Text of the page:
Heritage centre's new solar panels move Skidegate toward energy independence

Nearly 400 photovoltaic (PV) solar panels have been installed at the Haida Heritage Centre at Ḵay Llnagaay, making it the largest community-owned installation in B.C.

Plans to install panels on the community's 360 homes already under consideration

An aerial view of the Haida Heritage Centre at Ḵay Llnagaay. (VoVo Productions)

The panels are up and the inverters are wired — all that's left is one last visit from an electrician and Skidegate's most ambitious solar energy project to date will be complete.

A total of 385 photovoltaic (PV) solar panels have been installed at the Haida Heritage Centre at Ḵay Llnagaay — an award-winning Indigenous tourist attraction and community hub overlooking the waters of the Hecate Strait.

Chief Coun. Billy Yovanovich said the project brings the community one step closer to achieving energy independence and reduces its use of fossil fuels. Skidegate currently pulls electricity from a combination of sources supplied to the grid, first hydro and then a backup diesel system. 

A big motivator for energy independence is the Haida's opposition to oil-and-gas projects such as Enbridge's Northern Gateway pipeline and the now-defunct Pacific Northwest LNG plant, Yovanovich says.

"If we're going that far as to halt all these different projects, what are we doing to help offset this diesel that we're using," Yovanovich said. "So these are steps in the right direction we're taking with our solar projects, energy projects."

Solar panels are nothing new to Skidegate, a community of roughly 900 people located on the southeast shore of Graham Island. There are already installations connected to some of the community's water pumps, the elementary school and George Brown Rec Centre.

However, the solar project at the heritage centre is by far the most extensive — and the largest community-owned installation in B.C., according to project manager and community energy developer David Isaac of W Dusk Energy Group.

At 50,000 square feet, the heritage centre consumes a lot of electricity. In fact, Yovanovich says one of the council's biggest concerns is the centre's hydro bill, which costs somewhere around $100,000 a year.

"So anything we can do to offset that is part of the driving force," he said.

People gathered in Skidegate on Aug. 19 to celebrate the ninth anniversary of the Haida Heritage Centre and to celebrate the new solar installation. (Josephina Baik/VoVo Productions)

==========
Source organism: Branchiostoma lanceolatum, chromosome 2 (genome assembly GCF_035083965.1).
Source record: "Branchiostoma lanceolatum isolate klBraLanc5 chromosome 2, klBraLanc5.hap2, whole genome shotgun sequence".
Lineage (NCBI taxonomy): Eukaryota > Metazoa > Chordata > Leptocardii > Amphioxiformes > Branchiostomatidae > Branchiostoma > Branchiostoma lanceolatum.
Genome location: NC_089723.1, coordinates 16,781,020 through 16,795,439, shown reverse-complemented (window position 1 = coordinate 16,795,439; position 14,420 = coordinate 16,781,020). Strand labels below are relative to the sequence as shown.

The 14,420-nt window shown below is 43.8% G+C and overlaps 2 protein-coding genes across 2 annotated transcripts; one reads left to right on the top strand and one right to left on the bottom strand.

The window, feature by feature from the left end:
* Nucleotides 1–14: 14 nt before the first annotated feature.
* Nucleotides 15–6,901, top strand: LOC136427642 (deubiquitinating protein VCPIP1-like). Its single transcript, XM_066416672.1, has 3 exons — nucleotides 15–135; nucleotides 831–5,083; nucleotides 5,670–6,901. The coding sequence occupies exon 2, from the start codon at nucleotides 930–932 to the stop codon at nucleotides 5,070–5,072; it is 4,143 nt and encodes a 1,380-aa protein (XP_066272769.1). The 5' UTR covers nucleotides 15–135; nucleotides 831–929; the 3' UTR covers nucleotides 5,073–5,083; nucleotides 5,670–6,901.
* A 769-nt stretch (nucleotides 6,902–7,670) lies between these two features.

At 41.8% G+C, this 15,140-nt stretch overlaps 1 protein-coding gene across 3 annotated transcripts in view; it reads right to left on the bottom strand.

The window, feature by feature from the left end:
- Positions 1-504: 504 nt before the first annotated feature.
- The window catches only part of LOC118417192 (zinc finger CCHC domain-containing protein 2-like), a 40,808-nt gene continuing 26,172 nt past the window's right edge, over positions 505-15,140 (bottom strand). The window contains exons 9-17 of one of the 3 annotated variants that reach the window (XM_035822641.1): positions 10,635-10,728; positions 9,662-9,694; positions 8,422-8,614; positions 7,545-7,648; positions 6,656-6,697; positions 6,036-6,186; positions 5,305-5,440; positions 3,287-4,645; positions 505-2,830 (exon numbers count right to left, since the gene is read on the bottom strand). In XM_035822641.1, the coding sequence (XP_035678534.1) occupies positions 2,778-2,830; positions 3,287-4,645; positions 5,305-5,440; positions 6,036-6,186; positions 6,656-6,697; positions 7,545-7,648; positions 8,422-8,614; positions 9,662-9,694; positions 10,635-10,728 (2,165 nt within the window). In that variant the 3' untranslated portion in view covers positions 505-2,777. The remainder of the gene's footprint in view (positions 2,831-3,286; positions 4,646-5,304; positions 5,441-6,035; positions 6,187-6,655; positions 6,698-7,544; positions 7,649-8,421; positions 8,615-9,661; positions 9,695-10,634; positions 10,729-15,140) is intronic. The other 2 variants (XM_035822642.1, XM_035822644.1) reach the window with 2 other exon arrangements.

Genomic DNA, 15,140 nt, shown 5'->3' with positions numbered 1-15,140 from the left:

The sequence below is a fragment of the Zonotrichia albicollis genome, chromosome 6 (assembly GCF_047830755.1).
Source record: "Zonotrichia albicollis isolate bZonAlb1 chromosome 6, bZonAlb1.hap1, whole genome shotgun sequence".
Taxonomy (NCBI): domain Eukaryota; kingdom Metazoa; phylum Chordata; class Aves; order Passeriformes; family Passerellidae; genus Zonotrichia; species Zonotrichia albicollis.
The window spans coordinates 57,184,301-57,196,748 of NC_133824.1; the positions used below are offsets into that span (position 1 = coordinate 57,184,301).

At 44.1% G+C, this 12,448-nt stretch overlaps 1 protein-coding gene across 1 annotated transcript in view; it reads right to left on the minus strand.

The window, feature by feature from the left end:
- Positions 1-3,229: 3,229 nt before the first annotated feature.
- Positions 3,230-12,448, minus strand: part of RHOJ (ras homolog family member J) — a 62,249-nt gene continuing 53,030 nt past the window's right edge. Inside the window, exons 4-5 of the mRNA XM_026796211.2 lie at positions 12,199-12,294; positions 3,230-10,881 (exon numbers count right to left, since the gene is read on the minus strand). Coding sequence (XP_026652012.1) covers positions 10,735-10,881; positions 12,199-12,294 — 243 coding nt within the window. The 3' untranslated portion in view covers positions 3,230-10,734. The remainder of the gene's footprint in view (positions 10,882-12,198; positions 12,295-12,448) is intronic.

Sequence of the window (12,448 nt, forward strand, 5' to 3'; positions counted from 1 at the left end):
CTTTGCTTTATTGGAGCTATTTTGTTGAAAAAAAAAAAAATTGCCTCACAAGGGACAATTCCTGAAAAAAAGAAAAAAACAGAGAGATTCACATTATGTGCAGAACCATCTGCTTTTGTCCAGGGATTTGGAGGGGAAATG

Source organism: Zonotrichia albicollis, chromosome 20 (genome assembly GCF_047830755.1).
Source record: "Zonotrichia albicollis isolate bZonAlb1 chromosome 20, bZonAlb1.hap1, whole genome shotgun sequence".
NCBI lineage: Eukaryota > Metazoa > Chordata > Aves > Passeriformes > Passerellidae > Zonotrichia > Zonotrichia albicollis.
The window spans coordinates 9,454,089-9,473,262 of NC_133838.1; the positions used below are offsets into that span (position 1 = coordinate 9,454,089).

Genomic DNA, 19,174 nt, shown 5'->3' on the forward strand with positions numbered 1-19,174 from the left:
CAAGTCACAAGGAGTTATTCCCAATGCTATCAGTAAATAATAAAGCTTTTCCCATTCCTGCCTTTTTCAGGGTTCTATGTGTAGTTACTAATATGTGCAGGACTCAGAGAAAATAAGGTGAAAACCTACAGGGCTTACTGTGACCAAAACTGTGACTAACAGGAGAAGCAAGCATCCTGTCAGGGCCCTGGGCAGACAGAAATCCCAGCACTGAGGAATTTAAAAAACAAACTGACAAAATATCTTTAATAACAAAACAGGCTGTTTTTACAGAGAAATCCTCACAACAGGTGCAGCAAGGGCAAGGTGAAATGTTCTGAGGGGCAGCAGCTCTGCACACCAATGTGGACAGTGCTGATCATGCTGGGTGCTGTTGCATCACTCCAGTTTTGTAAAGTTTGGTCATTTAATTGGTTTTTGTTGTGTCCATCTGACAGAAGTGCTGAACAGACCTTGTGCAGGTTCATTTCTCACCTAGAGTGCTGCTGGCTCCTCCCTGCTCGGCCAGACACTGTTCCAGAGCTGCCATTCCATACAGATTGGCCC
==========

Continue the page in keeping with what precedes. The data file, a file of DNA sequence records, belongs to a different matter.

Even with hundreds of solar panels transforming energy from the sun, Isaac estimates they will account for about 10 per cent of the centre's total energy consumption, generating up to 100 kilowatts of electricity. However, he thinks that percentage could be higher.

"We kind of want to under-promise and over-deliver, so that's why we're saying 10 per cent," he said, adding that the upgrades will continue until the goal of net neutral is reached.

"Ideally, we'd like to be energy independent for the heritage centre at least, but we're looking at our whole community," Yovanovich said.

An exercise in mythbusting

While trying to figure out the best alternative energy solution for the heritage centre, Isaac said, they looked into a number of options, including wind turbines and ocean thermal heat pumps. However, Isaac says, after weighing the options, solar came out on top.

I think this is very much a technological embodiment of modern Indigenous ways.- David Isaac

"We use a metric called the price-per-watt," he said.

"Because there are no moving parts and because the warranties for the panels themselves are between 25 and 30 years, there aren't many other technologies that come close to that."

Isaac said he realizes when people think of capturing solar energy, images of California on a hot, sunny day often come to mind. However, he's quick to point to Germany, a longstanding global leader in solar power, and a place that has a very similar climate to Haida Gwaii in terms of solar resources.

"In many ways this project is mythbusting," he said.

Technicalities aside, Isaac said, the panels also blend in well visually. 

"The juxtaposition with the longhouses and the poles really is quite striking and instantly emblematic … I think this is very much a technological embodiment of modern Indigenous ways and it reflects our relationship with the land and our environment."

Next project on the horizon

With just a few finishing touches left on the heritage centre's solar installation, Yovanovich says, band council is already looking toward their next solar project — installing panels on Skidegate's 360 houses.

The solar art component of the project was designed by Arthur Pearson to resemble a collapsed longhouse. (Josephina Baik/VoVo Productions )
The hope is to reduce residential draw on the grid by about 50 per cent.

Once council has a feasibility study done, Yovanovich says, they'll have a better sense of what it would take to make their goal a reality.

"We've got lots of momentum right now and we want to continue on with that," he said. "We're open to partnerships with anybody to help us pull off the next project."

Collaboration was a big part of pulling off the solar project at the heritage centre, Isaac said, "We're like a NASCAR [National Association for Stock Car Auto Racing] hood, we just have so many logos."

The list of funding contributors and suppliers who worked with Skidegate on the project include Indigenous and Northern Affairs Canada, Gwaii Trust, Canadian Energy, Bullfrog Power, and Parks Canada. The project was managed by Isaac.